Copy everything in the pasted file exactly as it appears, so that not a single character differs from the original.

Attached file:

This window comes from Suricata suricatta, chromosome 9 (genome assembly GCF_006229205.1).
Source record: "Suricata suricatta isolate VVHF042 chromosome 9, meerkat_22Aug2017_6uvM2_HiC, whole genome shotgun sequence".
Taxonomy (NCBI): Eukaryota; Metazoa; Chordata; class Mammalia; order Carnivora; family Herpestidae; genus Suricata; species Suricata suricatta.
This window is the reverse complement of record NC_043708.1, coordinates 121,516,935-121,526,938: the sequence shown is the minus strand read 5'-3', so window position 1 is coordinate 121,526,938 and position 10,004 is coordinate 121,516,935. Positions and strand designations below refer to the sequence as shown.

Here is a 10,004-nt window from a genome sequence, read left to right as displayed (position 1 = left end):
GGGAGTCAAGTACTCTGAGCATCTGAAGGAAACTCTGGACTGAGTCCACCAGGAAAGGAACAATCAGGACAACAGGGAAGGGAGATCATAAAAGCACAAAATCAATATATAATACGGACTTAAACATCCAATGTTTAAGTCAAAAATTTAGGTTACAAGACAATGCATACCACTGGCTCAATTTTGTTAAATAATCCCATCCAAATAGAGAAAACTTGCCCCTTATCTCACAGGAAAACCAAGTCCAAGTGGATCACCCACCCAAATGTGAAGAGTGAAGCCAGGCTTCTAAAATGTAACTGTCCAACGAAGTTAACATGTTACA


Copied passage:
This window comes from Suricata suricatta, chromosome 9 (genome assembly GCF_006229205.1).
Source record: "Suricata suricatta isolate VVHF042 chromosome 9, meerkat_22Aug2017_6uvM2_HiC, whole genome shotgun sequence".
Taxonomy (NCBI): Eukaryota; Metazoa; Chordata; class Mammalia; order Carnivora; family Herpestidae; genus Suricata; species Suricata suricatta.
This window is the reverse complement of record NC_043708.1, coordinates 121,516,935-121,526,938: the sequence shown is the minus strand read 5'-3', so window position 1 is coordinate 121,526,938 and position 10,004 is coordinate 121,516,935. Positions and strand designations below refer to the sequence as shown.

Here is a 10,004-nt window from a genome sequence, read left to right as displayed (position 1 = left end):
GGGAGTCAAGTACTCTGAGCATCTGAAGGAAACTCTGGACTGAGTCCACCAGGAAAGGAACAATCAGGACAACAGGGAAGGGAGATCATAAAAGCACAAAATCAATATATAATACGGACTTAAACATCCAATGTTTAAGTCAAAAATTTAGGTTACAAGACAATGCATACCACTGGCTCAATTTTGTTAAATAATCCCATCCAAATAGAGAAAACTTGCCCCTTATCTCACAGGAAAACCAAGTCCAAGTGGATCACCCACCCAAATGTGAAGAGTGAAGCCAGGCTTCTAAAATGTAACTGTCCAACGAAGTTAACATGTTACA